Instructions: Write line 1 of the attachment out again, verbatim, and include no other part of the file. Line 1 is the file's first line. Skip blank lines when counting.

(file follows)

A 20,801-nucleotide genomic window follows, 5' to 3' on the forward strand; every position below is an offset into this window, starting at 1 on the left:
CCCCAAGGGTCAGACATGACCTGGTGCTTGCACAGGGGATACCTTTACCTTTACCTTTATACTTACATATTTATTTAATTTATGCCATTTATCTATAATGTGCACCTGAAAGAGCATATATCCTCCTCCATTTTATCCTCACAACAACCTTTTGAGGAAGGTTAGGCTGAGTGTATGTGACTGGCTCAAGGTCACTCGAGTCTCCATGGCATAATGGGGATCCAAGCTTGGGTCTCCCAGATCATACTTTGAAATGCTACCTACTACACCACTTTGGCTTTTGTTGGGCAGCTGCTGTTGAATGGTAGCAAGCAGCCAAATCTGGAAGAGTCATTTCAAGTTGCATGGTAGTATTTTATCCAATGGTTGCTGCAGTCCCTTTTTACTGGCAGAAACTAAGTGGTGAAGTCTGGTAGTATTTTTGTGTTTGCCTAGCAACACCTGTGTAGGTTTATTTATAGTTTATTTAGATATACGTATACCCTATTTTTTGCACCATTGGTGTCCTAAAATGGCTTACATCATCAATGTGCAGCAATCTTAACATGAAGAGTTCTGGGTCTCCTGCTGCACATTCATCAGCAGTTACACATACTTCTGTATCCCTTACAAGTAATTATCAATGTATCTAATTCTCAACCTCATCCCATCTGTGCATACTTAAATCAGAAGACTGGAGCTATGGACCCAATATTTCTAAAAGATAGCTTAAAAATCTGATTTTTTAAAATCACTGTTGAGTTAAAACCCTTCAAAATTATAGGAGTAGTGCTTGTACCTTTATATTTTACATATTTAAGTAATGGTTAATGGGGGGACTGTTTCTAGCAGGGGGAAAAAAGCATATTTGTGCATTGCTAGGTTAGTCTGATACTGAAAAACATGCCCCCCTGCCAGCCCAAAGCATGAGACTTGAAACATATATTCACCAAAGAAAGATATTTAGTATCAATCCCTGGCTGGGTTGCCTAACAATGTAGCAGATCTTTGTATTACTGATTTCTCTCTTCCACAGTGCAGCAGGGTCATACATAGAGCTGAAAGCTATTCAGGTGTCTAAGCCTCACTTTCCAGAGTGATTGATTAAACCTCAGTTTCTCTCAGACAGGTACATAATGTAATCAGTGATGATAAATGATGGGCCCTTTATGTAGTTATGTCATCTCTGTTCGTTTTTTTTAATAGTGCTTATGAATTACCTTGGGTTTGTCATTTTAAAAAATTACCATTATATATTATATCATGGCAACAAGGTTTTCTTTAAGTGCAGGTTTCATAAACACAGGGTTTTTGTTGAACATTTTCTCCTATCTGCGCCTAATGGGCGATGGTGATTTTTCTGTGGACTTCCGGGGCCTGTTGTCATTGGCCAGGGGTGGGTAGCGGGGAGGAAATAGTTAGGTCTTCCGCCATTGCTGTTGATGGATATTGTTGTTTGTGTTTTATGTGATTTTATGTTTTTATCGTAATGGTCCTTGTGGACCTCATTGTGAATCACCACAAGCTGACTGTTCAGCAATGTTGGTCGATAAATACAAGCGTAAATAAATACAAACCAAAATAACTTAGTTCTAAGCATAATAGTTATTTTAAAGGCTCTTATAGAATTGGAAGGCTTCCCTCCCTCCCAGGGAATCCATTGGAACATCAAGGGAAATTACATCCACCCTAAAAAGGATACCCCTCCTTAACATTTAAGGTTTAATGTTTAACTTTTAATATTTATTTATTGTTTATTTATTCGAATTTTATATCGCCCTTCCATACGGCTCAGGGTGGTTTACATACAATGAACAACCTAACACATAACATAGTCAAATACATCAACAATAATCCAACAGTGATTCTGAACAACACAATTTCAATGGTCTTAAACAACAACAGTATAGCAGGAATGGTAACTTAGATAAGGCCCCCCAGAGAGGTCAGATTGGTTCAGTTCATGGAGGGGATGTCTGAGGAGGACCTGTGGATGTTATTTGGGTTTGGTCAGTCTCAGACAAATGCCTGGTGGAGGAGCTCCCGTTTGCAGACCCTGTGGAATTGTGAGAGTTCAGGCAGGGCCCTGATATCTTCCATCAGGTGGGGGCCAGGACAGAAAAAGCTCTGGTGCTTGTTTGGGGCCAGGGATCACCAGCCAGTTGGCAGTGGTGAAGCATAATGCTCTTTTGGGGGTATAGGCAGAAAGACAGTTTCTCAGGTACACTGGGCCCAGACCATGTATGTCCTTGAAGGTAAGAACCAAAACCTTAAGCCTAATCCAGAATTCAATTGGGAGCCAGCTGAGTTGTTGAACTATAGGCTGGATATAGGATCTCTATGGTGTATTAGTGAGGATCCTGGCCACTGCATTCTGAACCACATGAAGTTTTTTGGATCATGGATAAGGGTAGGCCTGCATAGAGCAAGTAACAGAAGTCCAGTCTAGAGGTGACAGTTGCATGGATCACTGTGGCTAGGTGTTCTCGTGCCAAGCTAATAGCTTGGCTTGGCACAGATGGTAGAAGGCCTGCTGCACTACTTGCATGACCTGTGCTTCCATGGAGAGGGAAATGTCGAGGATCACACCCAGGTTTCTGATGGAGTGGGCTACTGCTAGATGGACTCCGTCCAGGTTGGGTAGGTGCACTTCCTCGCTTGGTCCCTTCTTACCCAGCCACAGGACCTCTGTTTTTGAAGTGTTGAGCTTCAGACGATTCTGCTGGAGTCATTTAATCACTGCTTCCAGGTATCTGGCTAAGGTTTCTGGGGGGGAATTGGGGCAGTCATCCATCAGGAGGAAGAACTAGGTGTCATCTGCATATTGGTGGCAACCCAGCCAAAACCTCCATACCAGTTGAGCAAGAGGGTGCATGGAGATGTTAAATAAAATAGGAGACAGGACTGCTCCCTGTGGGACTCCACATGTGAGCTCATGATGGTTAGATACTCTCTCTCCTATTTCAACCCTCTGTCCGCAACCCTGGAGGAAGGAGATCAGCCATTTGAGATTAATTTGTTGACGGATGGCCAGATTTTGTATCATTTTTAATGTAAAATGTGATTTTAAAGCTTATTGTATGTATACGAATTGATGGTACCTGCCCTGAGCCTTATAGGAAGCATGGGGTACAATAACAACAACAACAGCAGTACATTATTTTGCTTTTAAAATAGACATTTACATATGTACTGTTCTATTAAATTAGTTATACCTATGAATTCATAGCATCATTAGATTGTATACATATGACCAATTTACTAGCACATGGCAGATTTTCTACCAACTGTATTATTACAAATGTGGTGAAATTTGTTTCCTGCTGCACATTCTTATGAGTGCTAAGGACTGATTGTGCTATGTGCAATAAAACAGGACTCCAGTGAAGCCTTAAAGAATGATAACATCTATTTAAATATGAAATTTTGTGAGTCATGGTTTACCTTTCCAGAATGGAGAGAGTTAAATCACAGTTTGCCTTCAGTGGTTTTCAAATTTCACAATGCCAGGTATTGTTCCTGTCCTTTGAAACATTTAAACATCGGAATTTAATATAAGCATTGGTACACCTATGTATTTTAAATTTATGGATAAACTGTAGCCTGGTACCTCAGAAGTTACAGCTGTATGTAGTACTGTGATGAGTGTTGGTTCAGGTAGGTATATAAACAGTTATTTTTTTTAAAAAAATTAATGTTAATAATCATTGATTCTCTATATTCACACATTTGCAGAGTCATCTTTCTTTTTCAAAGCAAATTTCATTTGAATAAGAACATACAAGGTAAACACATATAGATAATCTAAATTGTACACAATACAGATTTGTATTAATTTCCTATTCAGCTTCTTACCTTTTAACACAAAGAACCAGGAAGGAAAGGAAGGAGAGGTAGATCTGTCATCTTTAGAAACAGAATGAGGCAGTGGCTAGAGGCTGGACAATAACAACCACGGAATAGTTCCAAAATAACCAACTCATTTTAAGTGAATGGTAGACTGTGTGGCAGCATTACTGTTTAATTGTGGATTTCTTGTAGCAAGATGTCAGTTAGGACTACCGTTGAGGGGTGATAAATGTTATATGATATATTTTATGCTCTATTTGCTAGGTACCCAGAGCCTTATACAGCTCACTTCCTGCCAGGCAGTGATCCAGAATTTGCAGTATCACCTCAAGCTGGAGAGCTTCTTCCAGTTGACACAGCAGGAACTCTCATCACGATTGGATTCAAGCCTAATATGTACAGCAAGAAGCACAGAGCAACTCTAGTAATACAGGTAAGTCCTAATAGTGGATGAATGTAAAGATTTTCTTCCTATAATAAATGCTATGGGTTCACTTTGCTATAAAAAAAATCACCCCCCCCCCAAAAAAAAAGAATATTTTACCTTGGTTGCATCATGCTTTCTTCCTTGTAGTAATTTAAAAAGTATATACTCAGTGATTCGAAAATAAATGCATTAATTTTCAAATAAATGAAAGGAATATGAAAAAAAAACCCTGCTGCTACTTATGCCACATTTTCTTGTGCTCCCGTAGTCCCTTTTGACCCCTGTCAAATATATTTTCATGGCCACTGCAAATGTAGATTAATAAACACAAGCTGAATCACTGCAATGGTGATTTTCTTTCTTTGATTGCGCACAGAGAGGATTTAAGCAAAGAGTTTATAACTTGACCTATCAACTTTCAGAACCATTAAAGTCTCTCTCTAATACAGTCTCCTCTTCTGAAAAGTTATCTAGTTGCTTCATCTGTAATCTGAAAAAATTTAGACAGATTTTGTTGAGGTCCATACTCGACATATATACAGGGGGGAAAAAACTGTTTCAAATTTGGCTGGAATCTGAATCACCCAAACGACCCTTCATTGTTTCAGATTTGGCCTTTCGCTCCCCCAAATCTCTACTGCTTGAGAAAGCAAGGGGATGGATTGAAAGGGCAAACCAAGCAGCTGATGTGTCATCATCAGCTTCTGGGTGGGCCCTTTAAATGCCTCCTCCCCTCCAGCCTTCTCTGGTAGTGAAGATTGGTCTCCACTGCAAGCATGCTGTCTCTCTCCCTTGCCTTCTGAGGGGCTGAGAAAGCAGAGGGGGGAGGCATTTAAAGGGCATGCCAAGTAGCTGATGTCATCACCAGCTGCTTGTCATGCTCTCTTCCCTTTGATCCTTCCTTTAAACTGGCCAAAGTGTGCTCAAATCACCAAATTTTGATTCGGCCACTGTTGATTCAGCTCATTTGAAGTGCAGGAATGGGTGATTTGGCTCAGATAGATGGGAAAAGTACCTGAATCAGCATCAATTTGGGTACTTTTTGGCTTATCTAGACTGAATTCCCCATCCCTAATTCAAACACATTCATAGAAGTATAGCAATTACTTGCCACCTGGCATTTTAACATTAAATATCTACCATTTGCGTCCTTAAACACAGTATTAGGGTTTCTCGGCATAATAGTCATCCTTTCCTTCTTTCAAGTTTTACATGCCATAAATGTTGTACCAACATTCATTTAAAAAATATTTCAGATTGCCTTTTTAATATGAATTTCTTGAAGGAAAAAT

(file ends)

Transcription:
A 20,801-nucleotide genomic window follows, 5' to 3' on the forward strand; every position below is an offset into this window, starting at 1 on the left: